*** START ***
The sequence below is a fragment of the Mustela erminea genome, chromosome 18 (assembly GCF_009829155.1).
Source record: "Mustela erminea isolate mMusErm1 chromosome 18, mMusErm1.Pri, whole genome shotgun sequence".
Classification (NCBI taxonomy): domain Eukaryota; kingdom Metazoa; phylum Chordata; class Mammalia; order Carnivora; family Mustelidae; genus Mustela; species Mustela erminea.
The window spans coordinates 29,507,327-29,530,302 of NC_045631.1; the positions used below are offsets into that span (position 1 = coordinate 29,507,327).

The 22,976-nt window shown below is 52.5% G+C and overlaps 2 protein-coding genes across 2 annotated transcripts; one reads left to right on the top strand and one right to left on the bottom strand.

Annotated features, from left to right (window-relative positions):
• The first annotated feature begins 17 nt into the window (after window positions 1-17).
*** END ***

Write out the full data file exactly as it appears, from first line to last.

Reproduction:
The sequence below is a fragment of the Mustela erminea genome, chromosome 18 (assembly GCF_009829155.1).
Source record: "Mustela erminea isolate mMusErm1 chromosome 18, mMusErm1.Pri, whole genome shotgun sequence".
Classification (NCBI taxonomy): domain Eukaryota; kingdom Metazoa; phylum Chordata; class Mammalia; order Carnivora; family Mustelidae; genus Mustela; species Mustela erminea.
The window spans coordinates 29,507,327-29,530,302 of NC_045631.1; the positions used below are offsets into that span (position 1 = coordinate 29,507,327).

The 22,976-nt window shown below is 52.5% G+C and overlaps 2 protein-coding genes across 2 annotated transcripts; one reads left to right on the top strand and one right to left on the bottom strand.

Annotated features, from left to right (window-relative positions):
• The first annotated feature begins 17 nt into the window (after window positions 1-17).